Hilarious, poignant and heartbreaking coming out confessions.
1. “I decided I would first tell my friend Maggie, who I’d known since I was 6. We went to dinner, and with my stomach in my throat, I said, ‘So, that news I have to tell you? I’m gay.’ With that, more than 20 years of having a 500-pound weight on my back lifted.…Maggie just smiled and said, ‘Finally!’ We both laughed for a good five minutes, and I felt so amazing afterward.” — Amy S., 29, Waltham, MA
2. “My parents confronted me one Sunday after church in high school. My mom had read my journal. She sobbed and sobbed. They kept asking me, ‘Why and how?’ And I kept replying, ‘I just am.’ My mother said, ‘It makes me sick to my stomach to have a gay daughter.’ Even in that horrible moment, I remember thinking that finally talking about my sexuality was the most freeing feeling of my life. I whimpered out of my parents’ house that night, and a friend met me and bought me cake-flavored ice cream to celebrate.” — Arizona N., 29, Brooklyn, NY
3. “It was college-graduation day when I came out to my family. They don’t really accept it, but they love me. So like a lot of black families, you just don’t really talk about it. It broke my heart that I couldn’t tell my little cousin that the ‘boy’ I was dating at the time was really my girlfriend.” — Tieara M., 32, Chicago, IL
4. “I told friends while backpacking in Europe. They said they already knew since I’d stopped talking about guys and been in a lot of productions of The Vagina Monologues.” — Hayley B., 26, Toronto, ONT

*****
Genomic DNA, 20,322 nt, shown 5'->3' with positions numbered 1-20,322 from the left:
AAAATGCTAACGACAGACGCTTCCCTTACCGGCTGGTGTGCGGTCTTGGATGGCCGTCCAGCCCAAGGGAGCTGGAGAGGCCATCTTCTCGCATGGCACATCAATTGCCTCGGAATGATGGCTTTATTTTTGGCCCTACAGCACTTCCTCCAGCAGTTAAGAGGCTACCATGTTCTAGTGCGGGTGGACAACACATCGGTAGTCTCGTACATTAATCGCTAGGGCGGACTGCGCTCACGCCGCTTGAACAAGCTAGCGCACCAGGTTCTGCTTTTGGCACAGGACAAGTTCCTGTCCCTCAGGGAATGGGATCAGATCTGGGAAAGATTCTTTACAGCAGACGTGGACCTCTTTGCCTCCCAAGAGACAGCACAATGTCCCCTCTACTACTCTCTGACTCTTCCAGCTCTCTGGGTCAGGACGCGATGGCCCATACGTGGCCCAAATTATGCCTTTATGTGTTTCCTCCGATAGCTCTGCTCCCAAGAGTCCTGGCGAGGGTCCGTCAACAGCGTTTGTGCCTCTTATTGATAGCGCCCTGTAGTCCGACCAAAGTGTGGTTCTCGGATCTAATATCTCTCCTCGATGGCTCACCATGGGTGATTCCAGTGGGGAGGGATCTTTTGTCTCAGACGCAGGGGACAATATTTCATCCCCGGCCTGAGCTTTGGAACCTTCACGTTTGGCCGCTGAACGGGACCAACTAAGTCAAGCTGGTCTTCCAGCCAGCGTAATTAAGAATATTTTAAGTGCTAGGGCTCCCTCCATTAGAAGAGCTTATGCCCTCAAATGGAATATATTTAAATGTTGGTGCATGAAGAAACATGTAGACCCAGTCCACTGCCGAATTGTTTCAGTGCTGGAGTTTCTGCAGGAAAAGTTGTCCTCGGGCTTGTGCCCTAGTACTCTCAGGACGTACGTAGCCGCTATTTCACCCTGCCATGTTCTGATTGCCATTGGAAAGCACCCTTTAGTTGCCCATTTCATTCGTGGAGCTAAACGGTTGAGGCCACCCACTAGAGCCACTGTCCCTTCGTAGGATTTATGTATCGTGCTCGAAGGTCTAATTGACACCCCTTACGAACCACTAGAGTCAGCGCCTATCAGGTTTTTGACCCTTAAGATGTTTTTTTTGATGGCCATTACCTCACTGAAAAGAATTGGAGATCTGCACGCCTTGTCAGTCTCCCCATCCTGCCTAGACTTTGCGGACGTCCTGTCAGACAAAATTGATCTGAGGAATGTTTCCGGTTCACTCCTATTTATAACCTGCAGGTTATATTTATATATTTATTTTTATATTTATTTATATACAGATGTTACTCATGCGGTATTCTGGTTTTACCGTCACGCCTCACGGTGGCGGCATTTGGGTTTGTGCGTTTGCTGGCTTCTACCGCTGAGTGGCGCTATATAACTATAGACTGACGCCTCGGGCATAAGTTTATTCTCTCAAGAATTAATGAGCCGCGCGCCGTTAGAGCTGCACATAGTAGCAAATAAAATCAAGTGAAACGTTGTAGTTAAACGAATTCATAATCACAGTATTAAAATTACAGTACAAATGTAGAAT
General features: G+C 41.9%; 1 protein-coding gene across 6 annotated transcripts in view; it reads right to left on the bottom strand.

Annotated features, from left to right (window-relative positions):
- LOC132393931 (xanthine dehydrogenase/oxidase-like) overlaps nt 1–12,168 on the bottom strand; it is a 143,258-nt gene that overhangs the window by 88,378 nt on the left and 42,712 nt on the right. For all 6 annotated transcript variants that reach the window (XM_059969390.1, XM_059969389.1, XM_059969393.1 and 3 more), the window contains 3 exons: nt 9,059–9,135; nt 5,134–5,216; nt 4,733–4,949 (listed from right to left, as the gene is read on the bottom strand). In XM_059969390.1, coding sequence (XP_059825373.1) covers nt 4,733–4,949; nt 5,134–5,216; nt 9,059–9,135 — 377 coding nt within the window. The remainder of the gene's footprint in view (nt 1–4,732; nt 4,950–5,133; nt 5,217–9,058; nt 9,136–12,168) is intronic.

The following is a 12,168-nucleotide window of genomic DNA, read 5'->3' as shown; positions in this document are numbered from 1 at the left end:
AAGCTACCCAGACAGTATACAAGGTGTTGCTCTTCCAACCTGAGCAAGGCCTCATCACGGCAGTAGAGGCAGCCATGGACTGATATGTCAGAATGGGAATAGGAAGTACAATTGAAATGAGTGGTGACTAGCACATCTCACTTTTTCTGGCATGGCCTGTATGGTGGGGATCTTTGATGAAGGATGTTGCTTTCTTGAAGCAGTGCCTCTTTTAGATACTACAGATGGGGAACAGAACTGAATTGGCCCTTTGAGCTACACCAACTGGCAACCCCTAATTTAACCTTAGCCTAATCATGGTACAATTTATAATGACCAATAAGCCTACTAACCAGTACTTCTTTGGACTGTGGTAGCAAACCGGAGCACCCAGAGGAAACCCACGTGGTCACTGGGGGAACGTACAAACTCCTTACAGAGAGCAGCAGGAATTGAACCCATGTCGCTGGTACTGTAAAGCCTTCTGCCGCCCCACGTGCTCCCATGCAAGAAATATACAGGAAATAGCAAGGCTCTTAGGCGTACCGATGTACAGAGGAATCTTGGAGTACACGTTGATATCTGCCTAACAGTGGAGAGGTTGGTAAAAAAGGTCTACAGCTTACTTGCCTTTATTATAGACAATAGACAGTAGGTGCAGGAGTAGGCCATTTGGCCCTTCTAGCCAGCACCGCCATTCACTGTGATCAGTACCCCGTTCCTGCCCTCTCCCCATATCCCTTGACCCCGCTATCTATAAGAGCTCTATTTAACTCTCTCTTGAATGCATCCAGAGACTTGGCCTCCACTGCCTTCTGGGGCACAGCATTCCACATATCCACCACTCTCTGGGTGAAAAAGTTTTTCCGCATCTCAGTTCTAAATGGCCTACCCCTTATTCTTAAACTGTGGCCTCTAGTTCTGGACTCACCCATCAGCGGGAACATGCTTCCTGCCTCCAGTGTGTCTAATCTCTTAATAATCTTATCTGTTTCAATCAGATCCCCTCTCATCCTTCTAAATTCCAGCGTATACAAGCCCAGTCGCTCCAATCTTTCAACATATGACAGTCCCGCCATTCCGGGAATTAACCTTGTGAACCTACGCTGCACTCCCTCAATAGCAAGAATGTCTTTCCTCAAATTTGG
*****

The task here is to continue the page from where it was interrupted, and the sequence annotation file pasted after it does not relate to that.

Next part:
5. “I was on an eighth-grade field trip and had momentarily lost sight of one of my best friends. When someone pointed to her, I saw her kissing a boy, and the sight hit me like a lightning bolt to the chest. I knew it as jealousy the moment I felt it, and it scared me.” — Valerie L., 26, Astoria, NY
6. “I came out last night when I kissed my date and three men saw it as an invitation to join or watch. I came out when the guy on the train asked for my number. I come out when girls think I’m the straight friend at the lesbian bar. I’ve been out for 10 years, but I never stop coming out.” — Jodi S., 25, New York, NY
7. “My mom died two days before Thanksgiving in 2009. I had moved home six months earlier to take care of her as she lost her fight against cancer. My mom was my best friend, and I believe she knew that I was gay long before I did. She never approved of my boyfriends, and for good reason. When I finally figured it out for myself, I thought about who I wanted to come out to most. That person would have been my mom. I was a little too late.” — Ally J., 26, Chicago, IL